Renowned broadcaster and journalist Angela Rippon explains why Newcastle University's research into dementia is so important
Angela Rippon OBE is a renowned journalist, television presenter and household name, who has received many accolades throughout her career. Since 2009 she has been an ambassador for the Alzheimer’s Society, campaigning to improve society’s understanding of dementia and inclusivity and quality of life for people living with dementia. More recently, in 2014 she was awarded an Honorary Doctorate by Newcastle University for her advocacy and support of the University’s research into ageing. David-John Mather chatted to Angela about her campaign work, her own family experiences and the importance of the University’s research.
‘One of the biggest challenges I have encountered has been in trying to diminish the stigma attached to dementia,’ says Angela Rippon. ‘For so long people have misunderstood the condition, and as a result there has been a real fear attached to it. When I first became an ambassador for the Alzheimer’s Society, a journalist asked if I was embarrassed to talk about dementia in public. They completely misunderstood what it was and thought anyone discussing it in public must be embarrassed to do so.’
Angela was compelled to learn more about dementia after her mother, Edna, was diagnosed with the condition. ‘I didn’t have any knowledge of dementia at all,’ she recalls. ‘As my mother’s condition developed, her character changed and we would have terrible arguments. But once she was diagnosed, it suddenly opened up a whole new world of understanding. For a lot of people who have no experience of dementia – including myself – it’s a very sharp learning curve.’
When she learned of her mother’s diagnosis, Angela’s journalistic instincts took over. ‘I discovered I knew absolutely nothing about it,’ she says. ‘Dementia is actually a physical illness which occurs when brain cells die off, but many people didn’t understand what having dementia meant or what the illness involved. As a result, people with dementia were terribly misunderstood by society.’
Research at Newcastle University into early intervention for dementia, end-of-life care and assistive technologies is led by Professor Louise Robinson, Director of Newcastle University Institute for Ageing (NUIA). This research helped shape the Prime Minister’s National Dementia Challenge in 2012. As part of this, Angela co-chairs the Dementia Friendly Communities Champion Group, which leads discussions on how to create communities that support people living with dementia.
‘In the UK, around one in three of us is touched by dementia in some way, either because a member of the family or someone we know or work with has dementia or is connected to someone who does,’ says Angela. ‘That’s a huge proportion of the population.’
Not only has Professor Robinson’s research helped shape the UK government’s policies, but it has also enabled NHS services to provide a more timely diagnosis and improve the quality of care for people living with dementia. Angela agrees that this early intervention is vital: ‘Early intervention can help you live better with the condition,’ she says. ‘An early diagnosis gives you an opportunity to slow down the development of the disease, opening up the possibility of getting medical and social support.’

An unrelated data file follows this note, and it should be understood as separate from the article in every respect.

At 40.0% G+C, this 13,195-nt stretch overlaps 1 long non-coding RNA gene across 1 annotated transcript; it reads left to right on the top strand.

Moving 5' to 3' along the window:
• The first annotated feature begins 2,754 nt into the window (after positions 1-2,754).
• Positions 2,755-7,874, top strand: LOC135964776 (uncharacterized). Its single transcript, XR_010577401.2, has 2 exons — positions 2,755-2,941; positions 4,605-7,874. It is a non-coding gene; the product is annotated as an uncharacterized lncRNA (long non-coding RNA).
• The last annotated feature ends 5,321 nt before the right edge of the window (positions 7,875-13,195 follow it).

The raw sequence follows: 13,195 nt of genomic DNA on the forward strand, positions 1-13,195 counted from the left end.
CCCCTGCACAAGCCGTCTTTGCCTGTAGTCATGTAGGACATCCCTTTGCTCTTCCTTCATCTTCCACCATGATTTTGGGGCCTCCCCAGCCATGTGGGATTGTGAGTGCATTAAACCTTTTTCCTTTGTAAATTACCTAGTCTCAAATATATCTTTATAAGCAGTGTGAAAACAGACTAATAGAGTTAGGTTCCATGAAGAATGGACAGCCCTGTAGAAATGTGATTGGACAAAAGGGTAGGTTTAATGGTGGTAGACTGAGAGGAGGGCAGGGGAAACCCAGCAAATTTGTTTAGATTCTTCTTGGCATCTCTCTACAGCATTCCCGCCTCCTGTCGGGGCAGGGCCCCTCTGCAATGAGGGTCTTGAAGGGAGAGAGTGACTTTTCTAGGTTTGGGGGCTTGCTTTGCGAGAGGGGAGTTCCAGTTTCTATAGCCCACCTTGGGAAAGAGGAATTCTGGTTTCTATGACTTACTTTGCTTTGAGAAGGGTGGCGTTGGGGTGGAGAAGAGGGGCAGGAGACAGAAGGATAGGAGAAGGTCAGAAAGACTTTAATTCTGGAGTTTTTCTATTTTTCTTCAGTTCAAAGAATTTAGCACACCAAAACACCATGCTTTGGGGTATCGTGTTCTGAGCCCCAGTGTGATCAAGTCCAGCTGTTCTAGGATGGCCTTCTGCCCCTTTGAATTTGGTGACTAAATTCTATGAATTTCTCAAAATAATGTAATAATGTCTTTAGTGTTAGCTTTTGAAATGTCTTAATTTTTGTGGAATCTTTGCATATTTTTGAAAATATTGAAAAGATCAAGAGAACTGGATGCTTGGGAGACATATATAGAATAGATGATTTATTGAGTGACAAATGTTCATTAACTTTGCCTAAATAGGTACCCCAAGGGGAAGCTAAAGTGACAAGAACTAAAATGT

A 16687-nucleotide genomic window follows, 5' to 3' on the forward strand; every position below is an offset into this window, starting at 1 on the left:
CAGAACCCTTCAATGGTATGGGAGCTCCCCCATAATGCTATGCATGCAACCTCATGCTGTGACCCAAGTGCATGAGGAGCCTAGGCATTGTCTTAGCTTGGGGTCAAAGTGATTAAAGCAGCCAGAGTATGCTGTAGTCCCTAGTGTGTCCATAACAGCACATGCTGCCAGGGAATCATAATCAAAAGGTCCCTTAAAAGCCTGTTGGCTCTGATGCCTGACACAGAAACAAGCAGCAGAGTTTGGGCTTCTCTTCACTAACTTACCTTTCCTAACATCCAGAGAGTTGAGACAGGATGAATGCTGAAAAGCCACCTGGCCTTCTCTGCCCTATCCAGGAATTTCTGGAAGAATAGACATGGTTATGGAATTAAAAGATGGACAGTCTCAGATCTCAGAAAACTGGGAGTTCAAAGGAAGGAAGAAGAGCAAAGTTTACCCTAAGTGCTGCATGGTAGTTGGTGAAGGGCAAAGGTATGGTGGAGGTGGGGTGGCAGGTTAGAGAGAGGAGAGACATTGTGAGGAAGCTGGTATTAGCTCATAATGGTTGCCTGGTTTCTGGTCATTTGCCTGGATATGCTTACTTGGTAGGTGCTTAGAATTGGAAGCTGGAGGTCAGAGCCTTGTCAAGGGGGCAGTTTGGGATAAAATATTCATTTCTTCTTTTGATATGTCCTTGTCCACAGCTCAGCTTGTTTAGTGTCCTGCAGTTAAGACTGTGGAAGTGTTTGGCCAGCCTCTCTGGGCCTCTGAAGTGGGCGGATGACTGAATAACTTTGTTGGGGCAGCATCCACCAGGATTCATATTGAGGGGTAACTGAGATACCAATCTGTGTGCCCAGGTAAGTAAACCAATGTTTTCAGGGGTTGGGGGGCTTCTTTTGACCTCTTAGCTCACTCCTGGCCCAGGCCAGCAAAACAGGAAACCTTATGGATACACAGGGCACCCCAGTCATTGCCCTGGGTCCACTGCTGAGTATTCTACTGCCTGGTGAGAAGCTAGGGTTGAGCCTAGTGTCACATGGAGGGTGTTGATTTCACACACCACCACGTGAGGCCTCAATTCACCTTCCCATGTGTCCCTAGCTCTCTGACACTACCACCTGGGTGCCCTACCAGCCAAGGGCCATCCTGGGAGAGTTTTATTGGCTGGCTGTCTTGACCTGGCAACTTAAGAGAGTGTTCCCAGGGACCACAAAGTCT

NUIA’s research into the quality of care recognises the importance of the patients’ voices too. ‘It’s absolutely critical,’ says Angela. ‘Everything we do at the Alzheimer’s Society and the various committees I serve on involves people who are living with dementia. They’re the experts; they know what it’s like so they know what they need and what they want to achieve.
‘Support for carers is absolutely vital too,’ she adds. ‘If you’re a carer who understands dementia, you’re able to give your loved ones the kind of support that enables them to live well with the condition. Carers can become stressed, tired and anxious, so we always make sure we talk about people with dementia and their carers. You have to look after both and not just one of them.’
Today, with world-class academic research, changes within the medical profession and a shift in public attitudes, there is a more collective approach to the challenge of tackling dementia than ever before.
‘There’s a quote I often use, which is “Dementia is one of the greatest medical and societal challenges of the twenty-first century and it’s a challenge that requires a whole society response”. It’s that combined approach, from the medical profession, from academia, and the attitude from young people, which is making the difference. The whole approach to dementia is much more joined up,’ explains Angela. ‘Things are getting better, but we still have so much to do.’
Despite recent progress, dementia continues to pose a significant challenge to healthcare systems and communities. Moving forward, NUIA is pursuing the biological, medical and psychosocial determinants of ageing to support healthy lifestyles and active ageing. ‘NUIA has been doing some amazing work,’ says Angela. ‘The research they are doing on the impact dementia has on people living with it, society and carers, is making such a difference.'
Newcastle University Institute for Ageing is a response to the University’s societal challenge of ageing and Angela is one of the Institute’s most familiar advocates. The Institute is seeking new ways to maximise the extensive opportunities associated with human longevity, as well as the challenges arising from an ageing population.
For further information about Newcastle University Institute for Ageing, please visit: www.ncl.ac.uk/ageing
You can also read more about Professor Robinson’s research at: www.ncl.ac.uk/impact/preventingdementia
This feature appeared in Arches, the Newcastle University Alumni magazine.
published on: 17 August 2015